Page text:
Both the BCE/CE era names and the BC/AD era names are acceptable, but be consistent within an article. Normally you should use plain numbers for years in the Common Era, but when events span the start of the Common Era, use AD or CE for the date at the end of the range (note that AD precedes the date and CE follows it). For example, [[1 BC]]–[[1|AD 1]] or [[1 BCE]]–[[1|1 CE]].
Where it may be ambiguous as to which year in the Julian or Gregorian calendar is being referred to, use either BC and AD notation or BCE and CE notation to make it clear which year is being referred to. However, be consistent - that is, do not mix up BC/AD and BCE/CE notation within the same article. Neither AD nor CE notation should be used for articles dealing with events wholly within the last 2,000 years. Note that AD precedes the year, but BC, BCE and CE are shown after the year. For example: AD 230, but 150 BC, [[20|20 CE] and 135 BCE.
I think this covers the main objections to the earlier draft. The only "change" is that technically the years 1 to 4 are not within the last 2,000 years, but I do not see this as significant, jguk 07:53, 9 August 2005 (UTC)
Some minor edits to Jguk and one major addition:
Where it may be ambiguous as to which era of the Julian or Gregorian calendar is being referred to, use either BC and AD notation or BCE and CE notation to clarify. However, do not mix up BC/AD and BCE/CE notation within the same article. Neither AD nor CE notation need be used for articles dealing with events wholly within the last 2,000 years. Notation should always be used for dates in the BC or BCE era, or for date ranges that span both eras (such as 3 BC-AD 5). Note that AD precedes the year, but BC, BCE and CE are shown after the year. For example: AD 230, but 150 BC, 20 CE and 135 BCE.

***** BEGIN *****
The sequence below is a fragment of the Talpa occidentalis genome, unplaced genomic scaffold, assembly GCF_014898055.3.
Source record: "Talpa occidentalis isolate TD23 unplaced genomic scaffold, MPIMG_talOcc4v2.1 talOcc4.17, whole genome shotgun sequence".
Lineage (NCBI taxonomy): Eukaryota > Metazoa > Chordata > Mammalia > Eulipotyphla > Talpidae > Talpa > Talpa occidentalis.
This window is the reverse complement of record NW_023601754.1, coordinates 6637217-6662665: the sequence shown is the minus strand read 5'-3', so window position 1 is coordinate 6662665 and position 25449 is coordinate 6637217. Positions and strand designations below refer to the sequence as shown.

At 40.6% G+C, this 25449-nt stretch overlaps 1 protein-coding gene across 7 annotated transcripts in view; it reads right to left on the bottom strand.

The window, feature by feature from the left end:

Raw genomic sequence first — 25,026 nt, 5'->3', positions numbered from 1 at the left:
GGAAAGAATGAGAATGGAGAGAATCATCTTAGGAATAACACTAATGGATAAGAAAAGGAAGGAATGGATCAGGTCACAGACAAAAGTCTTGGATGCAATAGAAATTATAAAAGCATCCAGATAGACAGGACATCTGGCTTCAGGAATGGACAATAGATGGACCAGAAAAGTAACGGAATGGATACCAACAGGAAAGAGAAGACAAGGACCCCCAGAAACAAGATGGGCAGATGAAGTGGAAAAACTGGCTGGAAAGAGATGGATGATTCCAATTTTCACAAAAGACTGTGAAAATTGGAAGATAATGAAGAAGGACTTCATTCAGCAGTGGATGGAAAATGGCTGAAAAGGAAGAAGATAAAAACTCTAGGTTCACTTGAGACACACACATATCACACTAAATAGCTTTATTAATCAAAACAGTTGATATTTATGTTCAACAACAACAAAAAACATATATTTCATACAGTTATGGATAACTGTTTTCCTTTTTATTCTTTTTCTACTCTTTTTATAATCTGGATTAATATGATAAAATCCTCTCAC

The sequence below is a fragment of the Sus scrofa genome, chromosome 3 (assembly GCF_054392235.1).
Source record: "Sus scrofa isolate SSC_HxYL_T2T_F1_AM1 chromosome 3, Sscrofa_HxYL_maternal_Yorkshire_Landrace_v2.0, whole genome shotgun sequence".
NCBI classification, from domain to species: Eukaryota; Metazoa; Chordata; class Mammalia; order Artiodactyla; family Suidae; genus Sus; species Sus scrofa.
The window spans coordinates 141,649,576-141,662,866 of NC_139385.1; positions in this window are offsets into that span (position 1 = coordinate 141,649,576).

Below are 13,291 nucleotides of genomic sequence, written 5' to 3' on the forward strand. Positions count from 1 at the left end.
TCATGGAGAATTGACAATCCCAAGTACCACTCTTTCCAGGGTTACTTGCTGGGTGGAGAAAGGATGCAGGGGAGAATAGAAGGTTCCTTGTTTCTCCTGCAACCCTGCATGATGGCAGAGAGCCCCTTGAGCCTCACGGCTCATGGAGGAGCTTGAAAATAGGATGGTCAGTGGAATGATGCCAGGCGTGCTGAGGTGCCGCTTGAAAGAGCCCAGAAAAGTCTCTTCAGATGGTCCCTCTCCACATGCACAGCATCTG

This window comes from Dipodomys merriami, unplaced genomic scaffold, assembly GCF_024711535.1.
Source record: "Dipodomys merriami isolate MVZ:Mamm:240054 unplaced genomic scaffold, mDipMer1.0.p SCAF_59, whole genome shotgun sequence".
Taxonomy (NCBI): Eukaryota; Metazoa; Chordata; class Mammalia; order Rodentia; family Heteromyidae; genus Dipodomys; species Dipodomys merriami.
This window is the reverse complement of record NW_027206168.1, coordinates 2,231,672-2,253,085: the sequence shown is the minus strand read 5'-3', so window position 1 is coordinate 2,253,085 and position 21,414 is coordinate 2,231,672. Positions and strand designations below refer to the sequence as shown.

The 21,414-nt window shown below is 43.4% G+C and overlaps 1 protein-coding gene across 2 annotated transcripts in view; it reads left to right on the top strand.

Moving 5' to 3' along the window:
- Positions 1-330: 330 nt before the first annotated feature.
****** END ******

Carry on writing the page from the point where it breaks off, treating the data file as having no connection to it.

Chuck 20:30, 12 August 2005 (UTC)
This is a stupid controversy - the policy should be that both terminologies are acceptable, but changing terminologies on a page is not acceptable. Whatever system (CE/AD) is first used on an article should remain that way. It's a pity so much time is spent doing this rather than worthwhile things... FranksValli 01:37, 22 August 2005 (UTC)
This brings up one of my pet peeves. Assuming wiki links are used, if someone writes "December 7, 1941, is a day that lives in infamy," some will see it correctly with a comma following the year. But some will see it as "7 December 1941, is a day that lives in infamy," where the comma following the year is incorrect. —Wayward 21:45, 11 August 2005 (UTC)
You're right that there are authorities pointing in both directions. I strongly doubt you'll get a proposal for WP to adopt a standard of omitting a second comma past Maurreen though, jguk 13:34, 13 August 2005 (UTC)